Why does it appear that the economy is failing to meet humanity’s and our planet’s needs?
This was a question we pondered as we began work on Rethinking Economics’ new book Reclaiming Economics for Future Generations. It focuses on the need to diversify, decolonise and democratise economics to help address global crises that we face, such as poverty, inequality and the climate crisis.
But when we focus on diversifying economics, why is there a need to do this?
Many economics graduates go on to work in influential careers such as banking, finance, and politics. Diverse representation is important to have a diversity of ideas as the identities of economists influence how they think about the economy, which leads to research, theory, and teaching going in certain directions and not others. For example, women in economics are significantly more likely than men to recognise and interact with economic issues affecting women, such as Covid’s specific impacts on industries dominated by women, and unpaid domestic labour.
But economics is not diverse in terms of who studies, teaches and works in the profession.
A map showing winners of the prestigious Nobel prize in economics 1969-2018. The bigger the country, the higher number of prize winners are from there. Source: https://worldmapper.org/nobel-prize-worlds/
In the UK there are fewer women in economics , as well as people from specific social and ethnically minoritorised backgrounds. When we explored the social class background of economics undergraduates, we discovered only 2.3 per cent at the top research-focused Russell Group universities were from the lowest-income families in 2018/2019 despite this group representing about 6 per cent of the population. In stark contrast, 41 per cent of economics undergraduates at these universities came from the highest earning households in the country. This group only made up 1 per cent of the population.
Overall, this means people who in the majority have been educated at fee-paying or selective schools and are men, are overrepresented in the discipline, though not if these men are of Pakistani, Bangladeshi, Black Caribbean or Black African heritage who along with women with these identities, are underrepresented in academia. Shockingly, there are still no women professors of economics with a Black African or Caribbean heritage at any UK university. But this is part of a wider intersectional representation problem in higher education that includes only twenty-five Black women professors of African or Caribbean descent.
Our interview research showed that women students and scholars of economics, particularly women of colour, noticed that aspects of their identities were not represented in the discipline. Gina, a British, Black undergraduate student at a Russell Group university observed:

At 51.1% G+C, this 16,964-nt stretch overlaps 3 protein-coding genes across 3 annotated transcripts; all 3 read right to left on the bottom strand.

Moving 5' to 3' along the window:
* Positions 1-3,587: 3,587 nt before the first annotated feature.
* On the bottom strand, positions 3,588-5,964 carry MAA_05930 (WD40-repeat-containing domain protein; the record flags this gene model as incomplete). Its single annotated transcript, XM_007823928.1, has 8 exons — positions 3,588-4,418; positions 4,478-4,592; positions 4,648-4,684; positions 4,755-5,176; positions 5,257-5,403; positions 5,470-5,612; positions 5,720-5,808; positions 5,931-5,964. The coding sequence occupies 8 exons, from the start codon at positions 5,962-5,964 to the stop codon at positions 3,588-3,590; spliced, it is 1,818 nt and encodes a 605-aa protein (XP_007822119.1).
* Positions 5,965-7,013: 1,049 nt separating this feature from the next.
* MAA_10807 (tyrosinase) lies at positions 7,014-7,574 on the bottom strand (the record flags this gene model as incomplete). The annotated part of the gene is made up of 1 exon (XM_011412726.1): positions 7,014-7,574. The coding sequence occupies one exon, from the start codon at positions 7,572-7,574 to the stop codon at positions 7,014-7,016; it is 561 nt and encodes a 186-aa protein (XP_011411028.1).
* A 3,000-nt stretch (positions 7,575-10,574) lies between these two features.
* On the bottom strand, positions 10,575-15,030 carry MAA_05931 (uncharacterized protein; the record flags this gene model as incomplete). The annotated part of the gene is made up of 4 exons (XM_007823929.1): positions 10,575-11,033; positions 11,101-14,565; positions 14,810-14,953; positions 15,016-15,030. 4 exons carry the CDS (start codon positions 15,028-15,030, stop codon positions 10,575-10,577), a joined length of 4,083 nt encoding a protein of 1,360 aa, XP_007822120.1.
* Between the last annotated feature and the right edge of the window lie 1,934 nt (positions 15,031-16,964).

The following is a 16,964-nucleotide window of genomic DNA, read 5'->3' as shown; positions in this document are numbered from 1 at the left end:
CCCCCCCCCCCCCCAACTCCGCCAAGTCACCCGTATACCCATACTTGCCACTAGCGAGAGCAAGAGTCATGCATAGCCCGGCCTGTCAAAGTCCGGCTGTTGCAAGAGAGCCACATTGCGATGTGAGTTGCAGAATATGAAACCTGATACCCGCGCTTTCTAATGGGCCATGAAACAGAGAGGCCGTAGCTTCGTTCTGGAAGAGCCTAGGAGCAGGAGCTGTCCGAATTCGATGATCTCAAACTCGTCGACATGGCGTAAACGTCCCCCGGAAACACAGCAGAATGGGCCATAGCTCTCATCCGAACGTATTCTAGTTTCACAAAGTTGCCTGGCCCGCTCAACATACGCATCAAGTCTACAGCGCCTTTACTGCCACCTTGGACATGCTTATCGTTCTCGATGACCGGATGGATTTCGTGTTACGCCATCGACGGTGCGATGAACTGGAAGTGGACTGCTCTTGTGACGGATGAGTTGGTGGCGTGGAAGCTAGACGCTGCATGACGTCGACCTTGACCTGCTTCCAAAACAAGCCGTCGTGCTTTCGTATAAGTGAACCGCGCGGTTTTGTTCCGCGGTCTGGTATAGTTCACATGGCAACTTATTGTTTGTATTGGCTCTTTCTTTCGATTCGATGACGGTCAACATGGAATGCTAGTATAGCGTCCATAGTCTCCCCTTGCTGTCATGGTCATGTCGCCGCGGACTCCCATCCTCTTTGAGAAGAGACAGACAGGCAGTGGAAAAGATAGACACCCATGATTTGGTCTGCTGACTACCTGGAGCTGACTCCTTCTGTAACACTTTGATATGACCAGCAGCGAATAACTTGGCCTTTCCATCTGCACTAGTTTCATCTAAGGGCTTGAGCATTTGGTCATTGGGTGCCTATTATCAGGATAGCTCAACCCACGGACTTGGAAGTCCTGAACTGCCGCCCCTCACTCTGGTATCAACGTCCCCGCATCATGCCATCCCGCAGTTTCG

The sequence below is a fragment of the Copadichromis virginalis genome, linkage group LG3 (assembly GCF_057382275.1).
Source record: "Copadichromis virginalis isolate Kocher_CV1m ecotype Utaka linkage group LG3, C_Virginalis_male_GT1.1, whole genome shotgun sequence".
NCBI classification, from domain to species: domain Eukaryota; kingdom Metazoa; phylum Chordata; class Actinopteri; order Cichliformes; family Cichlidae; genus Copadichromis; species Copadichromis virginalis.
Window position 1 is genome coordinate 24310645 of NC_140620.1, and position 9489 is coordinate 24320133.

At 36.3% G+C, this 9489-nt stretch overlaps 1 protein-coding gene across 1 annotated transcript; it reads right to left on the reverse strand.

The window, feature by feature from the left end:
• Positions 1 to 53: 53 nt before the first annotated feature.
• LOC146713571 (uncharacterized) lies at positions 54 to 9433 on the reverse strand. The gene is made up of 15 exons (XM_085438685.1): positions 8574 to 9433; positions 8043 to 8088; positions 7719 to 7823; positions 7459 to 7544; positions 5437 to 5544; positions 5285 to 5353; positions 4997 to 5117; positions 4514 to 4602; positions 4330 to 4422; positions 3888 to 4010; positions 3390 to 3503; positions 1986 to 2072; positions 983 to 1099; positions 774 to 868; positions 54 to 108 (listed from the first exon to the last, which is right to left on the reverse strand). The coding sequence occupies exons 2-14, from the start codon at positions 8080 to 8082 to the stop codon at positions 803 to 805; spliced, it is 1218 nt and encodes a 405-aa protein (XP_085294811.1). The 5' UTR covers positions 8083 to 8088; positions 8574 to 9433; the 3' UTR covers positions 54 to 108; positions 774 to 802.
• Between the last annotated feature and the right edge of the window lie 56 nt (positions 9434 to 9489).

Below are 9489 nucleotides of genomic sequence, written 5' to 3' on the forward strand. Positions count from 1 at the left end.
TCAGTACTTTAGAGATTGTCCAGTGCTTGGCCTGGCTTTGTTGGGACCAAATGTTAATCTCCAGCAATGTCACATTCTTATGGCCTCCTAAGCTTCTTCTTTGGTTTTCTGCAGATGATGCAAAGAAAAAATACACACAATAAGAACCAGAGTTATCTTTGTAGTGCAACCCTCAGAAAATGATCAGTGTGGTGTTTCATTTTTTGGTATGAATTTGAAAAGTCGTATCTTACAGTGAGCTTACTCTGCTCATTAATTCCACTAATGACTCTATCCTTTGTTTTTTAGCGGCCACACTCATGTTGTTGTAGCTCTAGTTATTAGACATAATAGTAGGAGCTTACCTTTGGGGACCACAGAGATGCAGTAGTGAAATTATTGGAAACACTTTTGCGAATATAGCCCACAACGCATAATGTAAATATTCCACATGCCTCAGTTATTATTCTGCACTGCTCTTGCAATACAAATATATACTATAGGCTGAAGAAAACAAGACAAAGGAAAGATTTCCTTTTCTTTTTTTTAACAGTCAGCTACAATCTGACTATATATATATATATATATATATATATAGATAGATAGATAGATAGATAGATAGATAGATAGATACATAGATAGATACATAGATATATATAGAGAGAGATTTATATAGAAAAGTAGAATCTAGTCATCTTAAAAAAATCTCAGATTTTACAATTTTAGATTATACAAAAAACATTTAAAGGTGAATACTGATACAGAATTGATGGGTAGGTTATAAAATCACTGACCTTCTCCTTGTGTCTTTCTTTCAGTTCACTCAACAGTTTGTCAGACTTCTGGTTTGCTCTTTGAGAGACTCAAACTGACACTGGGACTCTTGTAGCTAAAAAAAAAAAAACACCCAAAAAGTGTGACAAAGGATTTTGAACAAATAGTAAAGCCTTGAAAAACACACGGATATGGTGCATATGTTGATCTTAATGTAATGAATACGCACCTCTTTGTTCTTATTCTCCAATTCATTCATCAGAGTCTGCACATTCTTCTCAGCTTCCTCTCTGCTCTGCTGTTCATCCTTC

‘To this day I haven’t learned about a Black economist. Like I know Arthur Lewis was a Black economist, that’s the only one I know of. I haven’t heard of another Black economist, let alone a Black female economist!… So I get why there aren’t a lot of Black people in economics because there’s no representation.’
Diversifying economics is a start to help reclaim it, but it is imperative we decolonise and democratise economics too. This means economics education must recognise and teach that our economy today grew out of colonialism at the expense and oppression of people in countries it once ruled, with the negative legacies of European empires and settlements still apparent. Mainstream economics education in the UK skims over this economic history, but by focusing on it, different ideas including from critical and postcolonial researchers in former colonies can help to analyse the links between colonialism and current global inequities.
Decolonising economics also includes providing reparations to those oppressed and dispossessed by colonialism, as well as enabling former colonies and communities within them to have economic autonomy, rather than be pressurised to follow the same path to organising their economies that the UK has. Linked to this, democratising economics includes enabling those furthest from power to participate in economic decision-making processes within different levels of society so that their voices are heard, and their needs are met.
While all of this requires a transformational shift in economic education and governance processes, the struggle to reclaim economics could not be more crucial as our futures depend on it.
 See the Women’s Budget Group’s briefings on Covid-19, available at: https://wbg.org.uk/topics/covid-19/
 For example, see Nancy Folbre’s work, available at: https://people.umass.edu/folbre/folbre/books.html
 The Royal Economics Society’s Women’s Committee found “in 2018, women represented 32 percent of economics undergraduate students, 50 percent of economics graduate students (both masters and Ph.D.) and 26 percent of academic economists.”, p1. Available here
 Tim Gill, Provision of GCE A Level Subjects 2017, Statistics Report Series No. 123 (Cambridge, UK: Cambridge Assessment, 2018),p. 6. Available at: https://www.cambridgeassessment.org.uk/Images/520413-provision-of-gce-a-level-subjects-2017.pdf; Civil Service HR, Civil Service Fast Stream: Annual Report 2017 and 2018 Table 15, p. 56. Available here
 Arun Advani, Sonkurt Sen and Ross Warwick, Ethnic Diversity in UK Economics, IFS Briefing Note BN307 (London: Institute of Fiscal Studies, 2020). Available at: www.ifs.org.uk/publications/15133
 Based on our Freedom of Information requests to Russell Group universities.
 See https://blackfemaleprofessorsforum.org/
 See Nicola Rollock, Staying Power https://www.ucu.org.uk/media/10075/Staying-Power/pdf/UCU_Rollock_February_2019.pdf